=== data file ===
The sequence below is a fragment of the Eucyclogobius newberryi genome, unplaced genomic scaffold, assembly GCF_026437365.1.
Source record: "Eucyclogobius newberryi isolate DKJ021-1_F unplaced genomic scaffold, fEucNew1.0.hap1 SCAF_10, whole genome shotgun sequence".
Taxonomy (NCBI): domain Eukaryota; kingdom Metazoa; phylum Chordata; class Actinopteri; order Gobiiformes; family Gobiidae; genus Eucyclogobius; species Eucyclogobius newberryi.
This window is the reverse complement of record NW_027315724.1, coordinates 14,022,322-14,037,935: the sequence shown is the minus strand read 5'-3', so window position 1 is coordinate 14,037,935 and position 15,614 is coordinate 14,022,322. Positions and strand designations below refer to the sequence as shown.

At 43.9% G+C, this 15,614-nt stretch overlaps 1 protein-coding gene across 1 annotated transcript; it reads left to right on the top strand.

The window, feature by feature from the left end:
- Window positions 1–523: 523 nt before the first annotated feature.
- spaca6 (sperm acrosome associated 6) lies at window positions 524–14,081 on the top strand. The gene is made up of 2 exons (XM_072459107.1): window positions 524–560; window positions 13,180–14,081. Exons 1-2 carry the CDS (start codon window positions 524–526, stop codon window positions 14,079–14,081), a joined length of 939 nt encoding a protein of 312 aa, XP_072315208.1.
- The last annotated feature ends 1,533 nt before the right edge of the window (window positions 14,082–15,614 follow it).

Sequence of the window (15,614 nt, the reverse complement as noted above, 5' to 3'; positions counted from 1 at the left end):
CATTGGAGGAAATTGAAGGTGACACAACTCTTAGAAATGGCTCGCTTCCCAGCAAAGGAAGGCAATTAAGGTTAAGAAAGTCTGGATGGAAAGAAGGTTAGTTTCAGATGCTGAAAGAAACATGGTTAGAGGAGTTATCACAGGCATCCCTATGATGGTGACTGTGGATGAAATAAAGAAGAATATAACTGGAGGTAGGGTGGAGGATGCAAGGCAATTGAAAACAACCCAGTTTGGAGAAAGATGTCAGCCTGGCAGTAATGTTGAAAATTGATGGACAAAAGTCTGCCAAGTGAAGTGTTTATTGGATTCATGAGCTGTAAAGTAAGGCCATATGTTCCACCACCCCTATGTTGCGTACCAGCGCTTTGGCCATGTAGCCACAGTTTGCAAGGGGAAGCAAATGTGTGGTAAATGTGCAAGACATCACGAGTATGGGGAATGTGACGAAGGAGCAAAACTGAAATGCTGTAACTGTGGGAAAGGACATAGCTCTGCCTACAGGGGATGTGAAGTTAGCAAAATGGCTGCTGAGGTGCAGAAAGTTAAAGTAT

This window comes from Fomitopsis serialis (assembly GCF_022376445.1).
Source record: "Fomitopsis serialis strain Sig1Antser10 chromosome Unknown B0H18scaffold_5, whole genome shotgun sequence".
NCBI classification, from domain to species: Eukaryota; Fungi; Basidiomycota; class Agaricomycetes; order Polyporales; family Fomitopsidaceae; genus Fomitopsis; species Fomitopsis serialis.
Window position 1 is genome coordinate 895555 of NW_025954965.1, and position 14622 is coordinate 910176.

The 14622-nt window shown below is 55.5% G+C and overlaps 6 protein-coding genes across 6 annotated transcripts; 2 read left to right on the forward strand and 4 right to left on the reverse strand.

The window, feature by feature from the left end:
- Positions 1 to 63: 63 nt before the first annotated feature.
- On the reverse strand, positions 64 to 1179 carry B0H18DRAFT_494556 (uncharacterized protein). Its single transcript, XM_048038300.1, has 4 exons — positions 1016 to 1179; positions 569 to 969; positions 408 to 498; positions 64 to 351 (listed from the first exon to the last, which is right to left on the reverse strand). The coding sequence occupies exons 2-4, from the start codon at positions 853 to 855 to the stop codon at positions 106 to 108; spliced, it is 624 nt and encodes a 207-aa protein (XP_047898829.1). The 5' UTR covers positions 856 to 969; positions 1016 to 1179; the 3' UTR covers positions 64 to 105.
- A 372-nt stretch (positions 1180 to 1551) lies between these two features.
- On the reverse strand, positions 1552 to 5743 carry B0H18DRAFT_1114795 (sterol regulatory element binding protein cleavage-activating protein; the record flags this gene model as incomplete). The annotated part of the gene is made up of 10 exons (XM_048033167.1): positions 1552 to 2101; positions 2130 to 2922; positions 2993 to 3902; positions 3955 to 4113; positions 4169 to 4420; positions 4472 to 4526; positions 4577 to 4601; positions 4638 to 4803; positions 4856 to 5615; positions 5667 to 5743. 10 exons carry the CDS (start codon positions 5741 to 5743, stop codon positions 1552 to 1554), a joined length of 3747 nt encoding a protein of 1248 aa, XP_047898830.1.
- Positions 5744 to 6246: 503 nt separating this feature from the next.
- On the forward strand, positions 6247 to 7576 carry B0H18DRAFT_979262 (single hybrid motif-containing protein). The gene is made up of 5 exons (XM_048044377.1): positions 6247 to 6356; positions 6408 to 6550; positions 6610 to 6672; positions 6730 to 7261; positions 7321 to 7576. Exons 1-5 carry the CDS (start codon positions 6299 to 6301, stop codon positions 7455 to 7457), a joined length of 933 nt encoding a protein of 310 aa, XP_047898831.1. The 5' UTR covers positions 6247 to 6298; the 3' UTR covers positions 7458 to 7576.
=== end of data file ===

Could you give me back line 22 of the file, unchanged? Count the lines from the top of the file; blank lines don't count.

- Positions 5744 to 6246: 503 nt separating this feature from the next.